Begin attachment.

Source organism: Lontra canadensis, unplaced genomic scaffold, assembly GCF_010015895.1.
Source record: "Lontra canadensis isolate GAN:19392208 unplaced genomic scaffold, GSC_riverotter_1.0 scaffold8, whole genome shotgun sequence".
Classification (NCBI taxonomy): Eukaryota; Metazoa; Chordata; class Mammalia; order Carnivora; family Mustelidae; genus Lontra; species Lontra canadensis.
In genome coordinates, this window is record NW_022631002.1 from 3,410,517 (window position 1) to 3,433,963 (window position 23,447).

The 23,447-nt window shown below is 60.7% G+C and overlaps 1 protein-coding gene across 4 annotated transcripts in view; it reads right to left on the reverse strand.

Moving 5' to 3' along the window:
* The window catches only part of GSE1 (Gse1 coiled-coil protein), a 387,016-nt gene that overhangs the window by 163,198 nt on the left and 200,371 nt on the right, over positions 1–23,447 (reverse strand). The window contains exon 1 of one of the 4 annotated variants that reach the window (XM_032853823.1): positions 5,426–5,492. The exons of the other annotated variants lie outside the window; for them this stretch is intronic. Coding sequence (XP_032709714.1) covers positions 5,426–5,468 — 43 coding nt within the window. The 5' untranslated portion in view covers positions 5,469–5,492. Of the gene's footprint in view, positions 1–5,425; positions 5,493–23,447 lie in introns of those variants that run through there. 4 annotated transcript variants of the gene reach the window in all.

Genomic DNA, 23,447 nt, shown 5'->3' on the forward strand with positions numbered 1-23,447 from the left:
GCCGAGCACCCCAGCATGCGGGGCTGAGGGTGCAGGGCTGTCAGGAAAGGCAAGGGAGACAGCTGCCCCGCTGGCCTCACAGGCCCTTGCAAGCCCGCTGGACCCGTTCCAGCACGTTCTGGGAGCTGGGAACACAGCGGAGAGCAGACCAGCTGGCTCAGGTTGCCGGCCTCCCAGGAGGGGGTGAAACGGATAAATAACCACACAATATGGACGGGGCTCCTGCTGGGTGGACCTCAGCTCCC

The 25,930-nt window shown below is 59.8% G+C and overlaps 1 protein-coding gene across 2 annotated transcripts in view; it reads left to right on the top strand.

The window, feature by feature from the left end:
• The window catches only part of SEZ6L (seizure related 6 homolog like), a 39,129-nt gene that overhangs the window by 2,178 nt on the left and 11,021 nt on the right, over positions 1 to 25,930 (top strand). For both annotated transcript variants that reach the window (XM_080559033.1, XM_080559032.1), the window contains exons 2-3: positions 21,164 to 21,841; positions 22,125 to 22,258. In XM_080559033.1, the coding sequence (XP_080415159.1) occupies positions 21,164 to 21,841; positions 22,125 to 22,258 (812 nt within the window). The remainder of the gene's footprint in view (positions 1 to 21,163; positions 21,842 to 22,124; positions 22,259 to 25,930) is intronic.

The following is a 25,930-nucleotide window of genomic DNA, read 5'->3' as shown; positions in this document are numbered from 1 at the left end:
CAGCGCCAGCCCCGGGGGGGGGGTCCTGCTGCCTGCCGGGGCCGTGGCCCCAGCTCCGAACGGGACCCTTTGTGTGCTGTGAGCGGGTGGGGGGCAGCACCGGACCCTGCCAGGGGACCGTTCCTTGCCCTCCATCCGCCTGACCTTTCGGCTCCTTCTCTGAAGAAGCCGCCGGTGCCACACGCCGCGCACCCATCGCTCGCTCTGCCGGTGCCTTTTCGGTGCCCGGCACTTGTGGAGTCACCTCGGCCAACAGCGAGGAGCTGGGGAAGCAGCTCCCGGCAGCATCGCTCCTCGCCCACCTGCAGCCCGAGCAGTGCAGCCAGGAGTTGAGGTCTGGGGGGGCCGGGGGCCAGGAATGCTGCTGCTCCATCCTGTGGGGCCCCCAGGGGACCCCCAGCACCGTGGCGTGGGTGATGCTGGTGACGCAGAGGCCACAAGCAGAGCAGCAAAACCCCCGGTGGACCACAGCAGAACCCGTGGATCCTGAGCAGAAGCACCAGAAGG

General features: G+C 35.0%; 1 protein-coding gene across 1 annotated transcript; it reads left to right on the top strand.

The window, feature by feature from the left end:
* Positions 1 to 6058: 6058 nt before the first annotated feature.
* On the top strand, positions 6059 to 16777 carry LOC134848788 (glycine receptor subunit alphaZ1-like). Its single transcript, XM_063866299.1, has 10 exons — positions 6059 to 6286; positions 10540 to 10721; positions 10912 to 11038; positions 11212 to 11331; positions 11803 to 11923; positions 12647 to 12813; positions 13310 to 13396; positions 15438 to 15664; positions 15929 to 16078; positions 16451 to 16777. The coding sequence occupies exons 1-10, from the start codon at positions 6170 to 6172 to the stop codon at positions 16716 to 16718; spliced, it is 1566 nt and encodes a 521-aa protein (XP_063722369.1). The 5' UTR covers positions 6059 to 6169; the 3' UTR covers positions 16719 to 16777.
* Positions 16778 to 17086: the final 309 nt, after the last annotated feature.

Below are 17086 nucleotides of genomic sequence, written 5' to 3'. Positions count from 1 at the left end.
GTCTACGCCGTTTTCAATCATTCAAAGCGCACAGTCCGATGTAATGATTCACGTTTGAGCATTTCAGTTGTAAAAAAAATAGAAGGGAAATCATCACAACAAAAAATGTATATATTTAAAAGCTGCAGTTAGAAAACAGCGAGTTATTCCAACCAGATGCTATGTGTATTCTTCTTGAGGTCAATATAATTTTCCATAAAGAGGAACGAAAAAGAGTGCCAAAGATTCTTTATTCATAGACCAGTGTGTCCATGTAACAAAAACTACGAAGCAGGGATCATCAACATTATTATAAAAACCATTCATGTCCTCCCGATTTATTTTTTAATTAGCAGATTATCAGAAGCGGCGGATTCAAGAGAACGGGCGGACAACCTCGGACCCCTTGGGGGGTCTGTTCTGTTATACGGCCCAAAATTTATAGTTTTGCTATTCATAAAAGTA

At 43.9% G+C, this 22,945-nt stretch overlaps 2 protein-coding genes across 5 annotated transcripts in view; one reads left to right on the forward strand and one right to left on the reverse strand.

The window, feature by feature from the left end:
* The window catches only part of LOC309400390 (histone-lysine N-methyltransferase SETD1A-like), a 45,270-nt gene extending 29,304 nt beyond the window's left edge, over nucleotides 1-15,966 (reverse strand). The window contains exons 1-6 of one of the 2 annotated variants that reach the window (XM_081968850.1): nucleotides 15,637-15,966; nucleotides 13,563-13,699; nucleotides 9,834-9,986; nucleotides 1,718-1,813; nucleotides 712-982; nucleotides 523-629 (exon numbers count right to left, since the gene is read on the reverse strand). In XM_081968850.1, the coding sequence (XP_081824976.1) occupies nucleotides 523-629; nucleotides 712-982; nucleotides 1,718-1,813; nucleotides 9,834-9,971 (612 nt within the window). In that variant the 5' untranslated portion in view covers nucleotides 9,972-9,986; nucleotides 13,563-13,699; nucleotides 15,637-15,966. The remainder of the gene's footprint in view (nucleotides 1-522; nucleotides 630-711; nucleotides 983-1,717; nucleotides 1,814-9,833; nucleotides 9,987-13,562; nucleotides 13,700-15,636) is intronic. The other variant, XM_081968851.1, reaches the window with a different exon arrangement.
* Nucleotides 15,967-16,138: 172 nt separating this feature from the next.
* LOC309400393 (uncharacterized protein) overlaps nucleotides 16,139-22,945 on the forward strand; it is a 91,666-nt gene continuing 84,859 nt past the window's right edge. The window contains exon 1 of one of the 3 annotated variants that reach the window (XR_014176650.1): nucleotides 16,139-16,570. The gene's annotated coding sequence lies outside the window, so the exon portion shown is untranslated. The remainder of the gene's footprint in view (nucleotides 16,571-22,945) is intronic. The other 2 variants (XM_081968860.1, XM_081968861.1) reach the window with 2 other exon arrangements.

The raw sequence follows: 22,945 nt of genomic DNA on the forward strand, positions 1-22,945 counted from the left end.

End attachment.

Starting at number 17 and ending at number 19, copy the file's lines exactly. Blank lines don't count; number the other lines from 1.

* Positions 1 to 6058: 6058 nt before the first annotated feature.
* On the top strand, positions 6059 to 16777 carry LOC134848788 (glycine receptor subunit alphaZ1-like). Its single transcript, XM_063866299.1, has 10 exons — positions 6059 to 6286; positions 10540 to 10721; positions 10912 to 11038; positions 11212 to 11331; positions 11803 to 11923; positions 12647 to 12813; positions 13310 to 13396; positions 15438 to 15664; positions 15929 to 16078; positions 16451 to 16777. The coding sequence occupies exons 1-10, from the start codon at positions 6170 to 6172 to the stop codon at positions 16716 to 16718; spliced, it is 1566 nt and encodes a 521-aa protein (XP_063722369.1). The 5' UTR covers positions 6059 to 6169; the 3' UTR covers positions 16719 to 16777.
* Positions 16778 to 17086: the final 309 nt, after the last annotated feature.